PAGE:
Does happiness amount to economic growth?
By Lilian Kaivilu
In the recent World Happiness Report, Norway was ranked the happiest country in the world. Kenya came position 112. While many people may want to base the happiness of a country on the social wellbeing and security of the people, the report shows otherwise; by ranking Somalia at position 93, above Kenya. The former has experienced numerous instances of insecurity from attacks by terror groups.
But Allen Dennis, Senior Worldbank economist argues that what makes one individual happy may not necessarily be the case for another. “What Kenyans could consider to make them happy could be different from what Ugandans or Norwegians consider as a source of happiness,” says Dennis.
But in some instances, a government may implement some strategies, not directly referring to happiness, but with the end goal to improve the wellbeing of its people. In the case of Kenya, for example, under Vision 2030, Kenya envisions to reach upper middle class and have its citizens live a good quality life.. This, Allen says is perhaps one of the ways that the government would want to make its people happy. “Here, the government does not use the term happiness but it looks at the welfare of its citizens through a broad strategy of Vision 2030,” he explains.
Dr Julius Muia, Director General of Kenya Vision 2030 Delivery Secretariat gives insights on what it would take a country to adopt Happiness Index, as opposed to Gross Domestic Product, as a measure of economic growth and development…
In the case of Kenya, how feasible is it to use Happiness Index as a measure of economic growth?
My view is that the Happiness Index is not conceptually designed and should not be applied to measure of economic growth. On the one hand, the Happiness Index measure measures a desired final outcome of public policy, that is how the feeling of a citizens (how happy they are and their general wellbeing-which could be depicted by their health).
On the other hand, economic growth is an indirect indicator of the state of citizens since, economic growth connotes an ability of an economy to produce goods and services that citizens consume. The problem with this metric is that it assumes that people only care about consumption of monetized goods.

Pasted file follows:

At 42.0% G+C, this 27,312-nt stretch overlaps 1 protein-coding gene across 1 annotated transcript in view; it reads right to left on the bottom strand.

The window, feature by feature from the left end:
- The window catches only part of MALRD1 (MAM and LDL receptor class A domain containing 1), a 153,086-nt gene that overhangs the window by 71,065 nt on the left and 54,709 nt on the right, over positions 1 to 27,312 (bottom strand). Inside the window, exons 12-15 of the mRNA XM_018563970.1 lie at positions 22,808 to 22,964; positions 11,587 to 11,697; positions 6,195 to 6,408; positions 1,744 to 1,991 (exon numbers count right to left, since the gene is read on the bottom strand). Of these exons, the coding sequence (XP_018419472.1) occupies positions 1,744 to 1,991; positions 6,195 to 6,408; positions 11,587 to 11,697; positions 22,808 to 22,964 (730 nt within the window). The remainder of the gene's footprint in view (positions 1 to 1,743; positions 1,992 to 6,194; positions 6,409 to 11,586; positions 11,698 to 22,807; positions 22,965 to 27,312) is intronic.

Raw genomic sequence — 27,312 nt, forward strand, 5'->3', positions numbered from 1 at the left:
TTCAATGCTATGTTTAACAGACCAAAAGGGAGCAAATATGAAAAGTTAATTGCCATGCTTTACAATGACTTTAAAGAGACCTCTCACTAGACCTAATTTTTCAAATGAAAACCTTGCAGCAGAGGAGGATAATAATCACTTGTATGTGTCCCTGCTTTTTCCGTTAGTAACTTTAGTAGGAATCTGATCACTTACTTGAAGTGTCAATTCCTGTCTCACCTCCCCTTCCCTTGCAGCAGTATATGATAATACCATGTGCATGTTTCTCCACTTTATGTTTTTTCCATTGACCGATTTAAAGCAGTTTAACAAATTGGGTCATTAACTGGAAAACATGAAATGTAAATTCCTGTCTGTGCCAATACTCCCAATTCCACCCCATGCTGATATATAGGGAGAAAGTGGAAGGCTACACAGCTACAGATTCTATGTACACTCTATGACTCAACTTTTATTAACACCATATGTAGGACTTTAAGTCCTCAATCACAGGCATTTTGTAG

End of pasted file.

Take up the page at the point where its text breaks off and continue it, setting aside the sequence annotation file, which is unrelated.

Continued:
If Kenya was to adopt this, how would it affect government way of planning? Will this mean channeling funds to different sectors?
Adoption of the Happiness Index by the Kenya government would result in substantial policy, strategic, funding and tactical changes to focus on the main attributes of the Happiness Index: How people care for one another, citizens’ freedom, generosity, honesty, income and good governance, healthy life expectancy. New measures of these attributes would have to be greed to enable calibration of development plans and outcomes using the agreed metrics. Thus, instead of the annual economic survey, the government may have to produce “Happiness Annual Survey of Kenya” –HASK. Programming and budgeting would move away from the traditional sectors which are designed on the premises of production of goods and services to a broader log-frame structure that focuses on the outcomes of the budget spending. Naturally, economic productivity would not be a key focus.
What would it take a government to move from GDP to Happiness Index as a measure of economic growth?
The GDP measure of economic activity is premised on the fact that economic growth is necessary for prosperity of mankind. Over the years, economists have popularized and socialized the GDP and per capita income as a measure of growth. To change this and replace it with Happiness Index requires a lot of academic debate and political push to create the required momentum for change especially among the international institutions: United Nations, World Bank, IMF and regional bodies.
Why would a country implement such an economic policy shift?
For a country to have a policy shift from measuring prosperity/growth through economic indices such as GDP and GDP per capita to Happiness Index requires a clear determination to focus on outcomes/end beneficiaries of public policy rather than intermediate facilitators of outcomes. In this line of thought the welfare of the citizens is deemed to be the desired outcomes of government policy whereas increased productivity through economic growth is deemed to be an enabler of the provision of improved societal welfare.
Are there possible challenges or dangers of adopting such a strategy?
Obviously, such a drastic policy change is fraught with challenges. The re-orientation of strategies, sub-strategies, plans, systems and finances to focus on the happiness attributes would take time, effort and resources. One of the biggest challenge is the mere acceptance of change both by the implementers, citizens and other stakeholders within and without. Acceptance and buy-in of the change by the international institutions, scholars and opinion leaders would be helpful
Is this way of measuring economic growth easier to implement in countries governed by Kingdoms?
Clearly, jurisdictions that have a totalitarian rule or something close to that would find it easier to implement such a policy change. However, this is a matter of relativity because in today’s world all communities are interlinked with the international world courtesy of an enabling technology that has bequeathed on us the global village. In a sense, no community is an island, except for the rainforest dwellers: the Pygmy tribe of the Congo forest; the Huli tribe of Papua New Guinea and the Yanomami tribe Northern Brazil and Southern Venezuela.